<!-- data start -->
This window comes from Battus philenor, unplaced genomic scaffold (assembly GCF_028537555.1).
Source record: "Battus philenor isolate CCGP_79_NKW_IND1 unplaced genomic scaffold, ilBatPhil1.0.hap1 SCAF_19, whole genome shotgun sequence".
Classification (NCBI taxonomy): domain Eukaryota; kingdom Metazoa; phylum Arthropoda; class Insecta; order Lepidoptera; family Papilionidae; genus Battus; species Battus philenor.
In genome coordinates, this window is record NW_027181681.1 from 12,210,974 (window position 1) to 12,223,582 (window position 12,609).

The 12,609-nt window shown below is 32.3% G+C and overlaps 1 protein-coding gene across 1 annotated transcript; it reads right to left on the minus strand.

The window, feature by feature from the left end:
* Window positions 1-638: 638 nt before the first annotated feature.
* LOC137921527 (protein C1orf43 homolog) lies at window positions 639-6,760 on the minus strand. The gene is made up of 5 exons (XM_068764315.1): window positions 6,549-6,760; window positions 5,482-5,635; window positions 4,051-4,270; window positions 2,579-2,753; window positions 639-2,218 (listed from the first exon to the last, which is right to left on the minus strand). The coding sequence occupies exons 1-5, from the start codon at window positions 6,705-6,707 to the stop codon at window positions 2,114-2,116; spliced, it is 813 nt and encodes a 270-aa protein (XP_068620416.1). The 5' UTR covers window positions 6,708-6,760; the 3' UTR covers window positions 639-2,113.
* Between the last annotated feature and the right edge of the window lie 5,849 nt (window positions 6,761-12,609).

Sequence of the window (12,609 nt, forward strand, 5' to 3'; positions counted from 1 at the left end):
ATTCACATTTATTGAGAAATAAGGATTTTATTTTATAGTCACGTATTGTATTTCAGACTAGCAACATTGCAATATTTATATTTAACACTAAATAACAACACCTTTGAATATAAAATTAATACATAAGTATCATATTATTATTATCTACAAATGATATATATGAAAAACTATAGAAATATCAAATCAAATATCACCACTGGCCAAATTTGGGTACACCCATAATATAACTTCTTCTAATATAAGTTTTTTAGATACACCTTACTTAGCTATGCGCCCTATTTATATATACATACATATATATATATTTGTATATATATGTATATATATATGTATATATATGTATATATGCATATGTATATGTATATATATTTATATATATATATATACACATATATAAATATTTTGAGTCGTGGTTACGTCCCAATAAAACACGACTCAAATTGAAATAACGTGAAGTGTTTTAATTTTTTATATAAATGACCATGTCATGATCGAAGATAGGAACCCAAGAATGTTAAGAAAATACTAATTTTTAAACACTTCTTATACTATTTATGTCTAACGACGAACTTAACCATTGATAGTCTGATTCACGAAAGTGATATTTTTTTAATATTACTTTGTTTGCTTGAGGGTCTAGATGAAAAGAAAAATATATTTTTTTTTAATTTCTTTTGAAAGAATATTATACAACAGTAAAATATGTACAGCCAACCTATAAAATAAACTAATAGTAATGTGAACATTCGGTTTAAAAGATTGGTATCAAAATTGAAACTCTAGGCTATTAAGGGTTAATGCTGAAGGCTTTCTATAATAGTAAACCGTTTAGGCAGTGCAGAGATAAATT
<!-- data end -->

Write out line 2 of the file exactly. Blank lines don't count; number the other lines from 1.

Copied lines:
Source record: "Battus philenor isolate CCGP_79_NKW_IND1 unplaced genomic scaffold, ilBatPhil1.0.hap1 SCAF_19, whole genome shotgun sequence".